The search for love is a central theme in the film, and in this respect is a dramatic and welcome departure from most films depicting elders. The character deceived in her marriage learns that the essence of true partnership entails a sharing of each other’s internal life. Another character, declaring that he “just wants to feel young again, to feel needed just for one night,” delights everyone as he succeeds in making this happen while finding companionship in the process.

One character reunites with a long, lost, unrequited love denied him because of the cultural taboo against homosexuality. After reuniting with his soulmate, he declares that he “has never been happier” and then drops dead. This inspires our blogger’s thoughtful musings on death: “Do we grieve for the dead or our own loss that we are mourning?” She also offers the pragmatic observation that if you “put enough old people together in one place, it’s inevitable that one of us dies.” The film does not shy away from reminding us that in the course of facing our aging we must inevitably face the reality of death.

The message of this film is arguably not so much about aging but about life, since the secrets to healthy aging are the same as the secrets of healthy living. In the film as in life, the multiple way things evolve are often not as we plan, and yet, good things happen if unexpected events are met with positive attitude and flexible response, as our blogger notes:

“The only real failure is the failure to try, and the only measure of success is how we cope with disappointment, and try we must … we get up in the morning we do our best — nothing else matters..The person who risks nothing, does nothing, has nothing.”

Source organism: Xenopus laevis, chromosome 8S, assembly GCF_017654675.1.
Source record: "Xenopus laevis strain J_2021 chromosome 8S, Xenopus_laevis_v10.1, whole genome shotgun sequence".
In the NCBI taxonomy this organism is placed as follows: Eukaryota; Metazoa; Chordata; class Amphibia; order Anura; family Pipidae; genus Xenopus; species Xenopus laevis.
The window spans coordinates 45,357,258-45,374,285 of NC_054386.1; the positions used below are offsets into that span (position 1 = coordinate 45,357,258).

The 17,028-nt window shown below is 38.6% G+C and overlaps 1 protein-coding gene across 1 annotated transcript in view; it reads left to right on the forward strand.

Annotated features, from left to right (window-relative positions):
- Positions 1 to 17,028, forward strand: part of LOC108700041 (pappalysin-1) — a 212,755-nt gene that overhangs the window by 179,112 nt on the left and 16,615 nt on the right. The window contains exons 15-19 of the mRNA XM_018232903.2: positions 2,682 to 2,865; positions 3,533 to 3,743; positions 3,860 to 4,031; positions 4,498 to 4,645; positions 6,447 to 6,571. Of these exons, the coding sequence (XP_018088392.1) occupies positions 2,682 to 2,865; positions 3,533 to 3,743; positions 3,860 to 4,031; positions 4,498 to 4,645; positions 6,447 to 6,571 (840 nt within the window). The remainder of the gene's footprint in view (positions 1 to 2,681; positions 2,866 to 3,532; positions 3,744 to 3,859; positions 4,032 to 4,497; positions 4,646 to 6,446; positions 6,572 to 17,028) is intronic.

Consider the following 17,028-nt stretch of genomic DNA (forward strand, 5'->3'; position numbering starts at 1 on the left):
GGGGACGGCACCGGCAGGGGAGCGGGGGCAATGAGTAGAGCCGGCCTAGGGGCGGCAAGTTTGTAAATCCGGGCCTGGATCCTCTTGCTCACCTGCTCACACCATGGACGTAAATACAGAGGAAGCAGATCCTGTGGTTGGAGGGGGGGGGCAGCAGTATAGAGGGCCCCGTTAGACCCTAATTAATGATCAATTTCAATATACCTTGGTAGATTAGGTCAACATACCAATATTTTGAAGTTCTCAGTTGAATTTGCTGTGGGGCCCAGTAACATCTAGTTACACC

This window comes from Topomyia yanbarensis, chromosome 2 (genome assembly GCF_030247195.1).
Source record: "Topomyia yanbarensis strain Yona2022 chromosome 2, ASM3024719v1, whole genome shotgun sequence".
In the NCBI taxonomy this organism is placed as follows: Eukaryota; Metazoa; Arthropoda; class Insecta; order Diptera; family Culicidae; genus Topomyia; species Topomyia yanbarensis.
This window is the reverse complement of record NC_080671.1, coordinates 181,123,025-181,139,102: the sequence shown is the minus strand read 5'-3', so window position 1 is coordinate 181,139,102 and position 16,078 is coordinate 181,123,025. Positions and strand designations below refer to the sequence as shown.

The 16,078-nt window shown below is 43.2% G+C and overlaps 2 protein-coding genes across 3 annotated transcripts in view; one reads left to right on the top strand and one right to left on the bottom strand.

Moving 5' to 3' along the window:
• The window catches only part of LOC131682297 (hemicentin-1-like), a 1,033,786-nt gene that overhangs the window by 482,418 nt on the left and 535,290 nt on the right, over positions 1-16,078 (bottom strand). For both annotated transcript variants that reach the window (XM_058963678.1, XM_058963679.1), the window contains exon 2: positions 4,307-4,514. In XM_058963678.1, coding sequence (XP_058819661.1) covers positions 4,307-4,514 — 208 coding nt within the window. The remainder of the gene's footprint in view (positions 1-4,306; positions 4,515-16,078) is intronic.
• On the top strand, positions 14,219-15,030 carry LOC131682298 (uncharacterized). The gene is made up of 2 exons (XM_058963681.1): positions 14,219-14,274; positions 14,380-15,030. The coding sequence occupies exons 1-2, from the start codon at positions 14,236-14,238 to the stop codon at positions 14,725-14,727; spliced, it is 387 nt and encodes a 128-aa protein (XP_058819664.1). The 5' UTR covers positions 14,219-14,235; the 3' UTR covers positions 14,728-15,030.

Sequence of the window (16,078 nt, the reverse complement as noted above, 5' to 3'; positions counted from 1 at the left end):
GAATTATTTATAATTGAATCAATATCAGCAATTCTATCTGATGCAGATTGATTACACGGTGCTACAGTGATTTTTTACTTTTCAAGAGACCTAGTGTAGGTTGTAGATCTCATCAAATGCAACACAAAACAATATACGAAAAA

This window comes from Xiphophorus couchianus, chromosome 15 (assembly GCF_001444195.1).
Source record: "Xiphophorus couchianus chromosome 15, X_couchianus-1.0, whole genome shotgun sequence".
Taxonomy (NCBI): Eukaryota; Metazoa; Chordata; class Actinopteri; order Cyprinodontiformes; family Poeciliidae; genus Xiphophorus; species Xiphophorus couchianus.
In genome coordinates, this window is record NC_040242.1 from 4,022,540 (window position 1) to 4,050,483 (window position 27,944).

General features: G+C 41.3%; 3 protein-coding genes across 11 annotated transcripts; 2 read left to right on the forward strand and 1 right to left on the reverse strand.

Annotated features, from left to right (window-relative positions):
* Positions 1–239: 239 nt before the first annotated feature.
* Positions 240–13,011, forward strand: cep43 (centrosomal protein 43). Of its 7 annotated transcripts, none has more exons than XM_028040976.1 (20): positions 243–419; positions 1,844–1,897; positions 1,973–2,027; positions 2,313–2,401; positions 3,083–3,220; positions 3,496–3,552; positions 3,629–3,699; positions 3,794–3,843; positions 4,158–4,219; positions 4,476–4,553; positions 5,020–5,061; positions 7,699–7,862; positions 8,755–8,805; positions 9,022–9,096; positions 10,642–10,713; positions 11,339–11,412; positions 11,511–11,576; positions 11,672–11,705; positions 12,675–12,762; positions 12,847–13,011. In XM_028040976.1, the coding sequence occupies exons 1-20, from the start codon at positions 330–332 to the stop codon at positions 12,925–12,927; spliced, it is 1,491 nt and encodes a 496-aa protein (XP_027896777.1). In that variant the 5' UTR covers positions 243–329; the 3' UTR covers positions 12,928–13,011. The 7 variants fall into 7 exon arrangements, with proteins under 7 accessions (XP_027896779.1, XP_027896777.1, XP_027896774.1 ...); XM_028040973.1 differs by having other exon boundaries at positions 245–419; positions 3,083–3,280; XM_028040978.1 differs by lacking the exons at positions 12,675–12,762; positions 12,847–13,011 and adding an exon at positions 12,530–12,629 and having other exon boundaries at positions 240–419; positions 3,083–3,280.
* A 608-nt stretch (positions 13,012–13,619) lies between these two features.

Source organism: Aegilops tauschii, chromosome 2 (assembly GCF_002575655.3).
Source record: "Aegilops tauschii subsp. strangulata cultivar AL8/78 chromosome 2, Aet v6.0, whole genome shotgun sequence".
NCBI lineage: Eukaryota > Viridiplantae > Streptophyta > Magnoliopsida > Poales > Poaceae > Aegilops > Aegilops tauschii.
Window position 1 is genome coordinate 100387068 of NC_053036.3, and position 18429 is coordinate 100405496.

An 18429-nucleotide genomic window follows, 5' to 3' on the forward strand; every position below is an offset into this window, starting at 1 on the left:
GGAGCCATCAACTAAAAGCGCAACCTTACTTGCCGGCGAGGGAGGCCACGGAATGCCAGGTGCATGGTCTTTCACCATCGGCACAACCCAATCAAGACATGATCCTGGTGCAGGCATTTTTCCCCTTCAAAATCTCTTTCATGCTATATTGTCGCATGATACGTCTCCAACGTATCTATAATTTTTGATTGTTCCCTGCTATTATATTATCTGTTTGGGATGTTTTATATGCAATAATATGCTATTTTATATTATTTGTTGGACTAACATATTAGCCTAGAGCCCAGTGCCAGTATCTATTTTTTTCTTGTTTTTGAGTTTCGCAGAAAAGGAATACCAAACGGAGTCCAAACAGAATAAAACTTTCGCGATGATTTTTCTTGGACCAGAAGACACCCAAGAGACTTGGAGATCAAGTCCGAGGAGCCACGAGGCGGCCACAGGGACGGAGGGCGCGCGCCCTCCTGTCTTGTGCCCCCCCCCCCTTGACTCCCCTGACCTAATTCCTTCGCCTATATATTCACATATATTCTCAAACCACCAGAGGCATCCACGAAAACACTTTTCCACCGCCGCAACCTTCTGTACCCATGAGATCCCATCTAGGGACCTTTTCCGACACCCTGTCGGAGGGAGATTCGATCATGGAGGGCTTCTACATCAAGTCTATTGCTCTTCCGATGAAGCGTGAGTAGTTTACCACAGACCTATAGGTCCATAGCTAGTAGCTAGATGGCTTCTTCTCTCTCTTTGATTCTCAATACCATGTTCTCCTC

The Greek Chorus of the plot is embodied in the floundering and well-meaning young fellow who is the inherited proprietor of the “Best Exotic Marigold Hotel,” in over his head and optimistically/naively determined to make things work. His “coming of age” occurs when he learns to connect more authentically with himself, his love interest and others by acknowledging his vulnerabilities and learning to accept help. And who does not benefit from those kinds of insights? His business plan to “outsource old age” is not a bad one, albeit a comical and somewhat sad comment on a world unprepared for the growing needs of elders. It is the young one who has the final say as he repeatedly reminds us: “Everything will be all right in the end, and if it’s not all right, it’s not the end.”

This wisdom folded into comedy is a simple essential truth. While there is life, there is possibility. When we are thrown off track, we need to move forward and “do our best.” As this wonderful slice of life story has shown us, positive attitude and willingness to take risks makes us activists in our own lives and in creating the best exotic life ahead.

— Elizabeth Wolfson, Ph.D., LCSW, is chair of the Master’s in Clinical Psychology program at Antioch University and in private practice in Santa Barbara. Dr. Wolfson has been a licensed practicing psychotherapist for more than 26 years and is the author of several published articles. Dr. Wolfson is a founder of the recently launched Santa Barbara Village, a community membership organization supporting elders in their homes. Most recently, Dr. Wolfson developed the new Concentration in Healthy Aging within the Master’s in Clinical Psychology program at Antioch University Santa Barbara.